Overdose calls are depressingly commonplace for paramedics and police. When The Globe and Mail was visiting earlier this spring, Constable Field of the police outreach team took a call on his walkie-talkie. A man’s body had been found. He rushed off to deal with yet another fatal overdose.

Amy Herbstreit, a house cleaner, protests in Timmins. She says she lost a relative to drug use when he overdose on crack laced with fentanyl last year.

Despite all the support they are getting from community leaders, not everyone in Timmins is behind the doctors’ harm-reduction approach. Like many communities, Timmins makes overdose-reversing kits and sterile drug-use equipment available to users.

“Why waste your money giving out needles. That’s just covering up the problem,” said Amy Herbstreit, a house cleaner, whose uncle died of an overdose last fall. At a No More protest this spring, she held a sign saying “A dealer murdered my uncle.”

Dr. Marion-Bellemare says the doctors still face resistance from some organizations, too. They remain defensive and territorial. “We were whistle-blowers,” she says. “We made some enemies.”

But they show no sign of letting up. Dr. Marion-Bellemare works 70-hour weeks and several jobs, putting in hours not just in the emergency room, but at the homeless shelter, the local Indigenous health centre and back at the hospital as addictions lead, not to mention working trips with Dr. Samson to the Attawapiskat First Nation on James Bay. As if that were not enough, she has taken on a new job working in addictions at the regional prison. Dr. Samson would like to slow down but finds herself completely caught up in the campaign. Both doctors have the added burden of helping deal with a new surge of COVID-19 that led Mr. Pirie to declare an emergency last month.

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When the doctors aren’t working or organizing, they are watching over their patients, a hands-on affair for both. Dr. Samson often stops to say hello to patients she sees on the street, fetching them coffee or bags of groceries if they seem in bad shape. If one of them fails to show up for an appointment, the doctors will go looking for them in person. When one agitated patient ran out of the ER in nothing but his hospital gown, Dr. Marion-Bellemare jumped in her Honda to catch up with him. They joke that “people can’t escape us.”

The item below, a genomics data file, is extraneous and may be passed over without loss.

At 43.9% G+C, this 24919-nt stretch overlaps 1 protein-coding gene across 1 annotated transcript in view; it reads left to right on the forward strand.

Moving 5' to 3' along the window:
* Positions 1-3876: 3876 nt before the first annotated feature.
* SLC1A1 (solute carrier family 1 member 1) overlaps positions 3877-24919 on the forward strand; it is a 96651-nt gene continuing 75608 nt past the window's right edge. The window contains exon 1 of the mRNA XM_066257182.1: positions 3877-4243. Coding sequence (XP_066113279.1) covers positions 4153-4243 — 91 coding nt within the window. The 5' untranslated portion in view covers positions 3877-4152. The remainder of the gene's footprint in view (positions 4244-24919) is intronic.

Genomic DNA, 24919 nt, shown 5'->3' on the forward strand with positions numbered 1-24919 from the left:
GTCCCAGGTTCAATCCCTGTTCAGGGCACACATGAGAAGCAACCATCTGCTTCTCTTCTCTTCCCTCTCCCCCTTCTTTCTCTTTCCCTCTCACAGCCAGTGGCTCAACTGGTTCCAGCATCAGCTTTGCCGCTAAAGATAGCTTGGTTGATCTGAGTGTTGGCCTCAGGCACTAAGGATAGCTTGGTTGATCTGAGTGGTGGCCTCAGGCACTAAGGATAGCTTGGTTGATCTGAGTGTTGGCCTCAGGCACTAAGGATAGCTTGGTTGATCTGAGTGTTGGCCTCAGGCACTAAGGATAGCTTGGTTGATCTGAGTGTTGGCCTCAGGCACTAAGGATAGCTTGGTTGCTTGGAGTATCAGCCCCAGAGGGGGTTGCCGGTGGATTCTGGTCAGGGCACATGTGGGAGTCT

As a result, they have become well-known figures on the rough side of town, where people call them simply “the doctors.”

When Dr. Marion-Bellemare was on a run one recent morning, she passed a man she knew who was on crutches. He mimicked running alongside her, making the doctor and her running pals roar with laughter. Another day she and Dr. Samson stopped to kibitz with a group of guys drinking in a vacant lot. Which of us is better looking, the doctors asked. Which is smarter?

As successful as their campaign has been, the doctors have big plans for even more change, even better addiction services. They would like to see more detox beds at the hospital (10 instead of two), a new one-stop “centre of excellence” putting services for substance users under one roof. They also want to move ahead with the controversial concept of “safe supply”: giving safe prescribed drugs to designated users, as some doctors in Vancouver and other cities are doing.

Lately, they have been pouring their energy into preparing a proposal for a supervised-injection site. They expect a struggle. Many residents see such sites as magnets for crime and disorder that enable rather than address drug addiction. So the doctors plan to be prepared. On their 6:30 a.m. runs, they talk about how to clear the demanding application hurdles and whether to apply for a temporary site in the meantime.

If the doubters think their campaign is finished, Dr. Samson says, they have another thing coming. “I think they hope we will just quietly fade away,” she says. “I don’t think we will just fade away.”


A man rides around downtown Oshawa, Ont., with a naloxone kit attached to his bicycle. The buddy system

For someone at risk of an overdose, a naloxone kit can be a lifesaver – but sometimes only if someone’s close by and willing to act within minutes. On the streets of Oshawa, Ont., some users are learning to save themselves, Marcus Gee reports.